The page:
It takes two vehicles, five people and seven days to move 2,000 butterflies from New York to Jackson.
For Jackson’s Tayloe Piggott Gallery, that effort resulted in an exhibition, now showing, of Paul Villinski’s sculptures that filled the Glenwood Street venue with aluminum-can butterflies. The show runs through Oct. 16.
“It was fascinating to see the transformation of the gallery,” said Carolyn Ripps, associate manager of the gallery. “It’s just a beautiful exhibition.”
Villinski, who is from New York, brought his partner and three studio assistants to install nine pieces in the space, she said.
With 100 to 200 butterflies per sculpture — including one that is 8 feet tall — there are 1,500 to 2,000 butterflies now inhabiting Tayloe Piggott, Ripps said.
The sculptures traveled across the country carefully packed in the back of a 16-foot U-Haul truck driven by one of Villinski’s studio assistants.
The rest of the team arrived by plane Aug. 26 and spent a week working eight hours a day to put the pieces back together.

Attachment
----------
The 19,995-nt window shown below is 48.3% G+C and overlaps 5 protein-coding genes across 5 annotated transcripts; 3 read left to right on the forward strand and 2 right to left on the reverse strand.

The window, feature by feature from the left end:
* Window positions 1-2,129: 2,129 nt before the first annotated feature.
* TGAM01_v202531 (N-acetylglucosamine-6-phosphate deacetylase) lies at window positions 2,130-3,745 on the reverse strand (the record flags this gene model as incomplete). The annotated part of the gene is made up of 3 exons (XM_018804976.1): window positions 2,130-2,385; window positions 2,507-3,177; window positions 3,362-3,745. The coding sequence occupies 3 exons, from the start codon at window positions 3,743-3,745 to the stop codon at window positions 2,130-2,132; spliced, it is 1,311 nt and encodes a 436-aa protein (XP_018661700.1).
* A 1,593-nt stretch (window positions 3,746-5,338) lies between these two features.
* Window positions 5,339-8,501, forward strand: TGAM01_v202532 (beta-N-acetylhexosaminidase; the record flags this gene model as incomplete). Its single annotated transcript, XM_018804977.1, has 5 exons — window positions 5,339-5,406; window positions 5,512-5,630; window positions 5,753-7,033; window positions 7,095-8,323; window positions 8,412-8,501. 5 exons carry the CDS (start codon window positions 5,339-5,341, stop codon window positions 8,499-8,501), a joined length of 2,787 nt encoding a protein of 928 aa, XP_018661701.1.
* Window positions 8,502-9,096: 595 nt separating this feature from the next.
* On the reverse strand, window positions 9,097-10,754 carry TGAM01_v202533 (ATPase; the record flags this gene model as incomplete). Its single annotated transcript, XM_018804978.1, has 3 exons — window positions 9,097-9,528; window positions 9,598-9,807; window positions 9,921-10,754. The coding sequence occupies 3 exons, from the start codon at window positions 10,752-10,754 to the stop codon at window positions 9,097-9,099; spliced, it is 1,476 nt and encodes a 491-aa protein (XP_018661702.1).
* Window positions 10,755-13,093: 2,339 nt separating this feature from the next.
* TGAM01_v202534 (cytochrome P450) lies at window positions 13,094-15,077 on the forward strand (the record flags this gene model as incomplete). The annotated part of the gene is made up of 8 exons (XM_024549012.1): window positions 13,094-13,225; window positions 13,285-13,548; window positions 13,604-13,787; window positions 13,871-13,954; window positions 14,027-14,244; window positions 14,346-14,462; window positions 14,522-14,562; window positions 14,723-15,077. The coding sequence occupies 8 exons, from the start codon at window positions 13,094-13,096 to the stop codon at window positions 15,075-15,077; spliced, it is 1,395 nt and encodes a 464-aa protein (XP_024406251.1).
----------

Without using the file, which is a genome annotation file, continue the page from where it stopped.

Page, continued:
For several of the artworks, the team uses a template to put the components in the same places every time.
In one case, Villinski chose a spot in Tayloe Piggott and set the sculpture up to fit that space, Ripps said.
The site-specific piece includes 100 butterflies set up with counterweights that respond to everything from passing breezes to the motion of viewers, she said.
“They chose a location in the gallery that’s kind of a little hidden nook,” Ripps said. “It’s a very intimate kind of space, and you can really interact with the piece.”
Written by Emma Breysse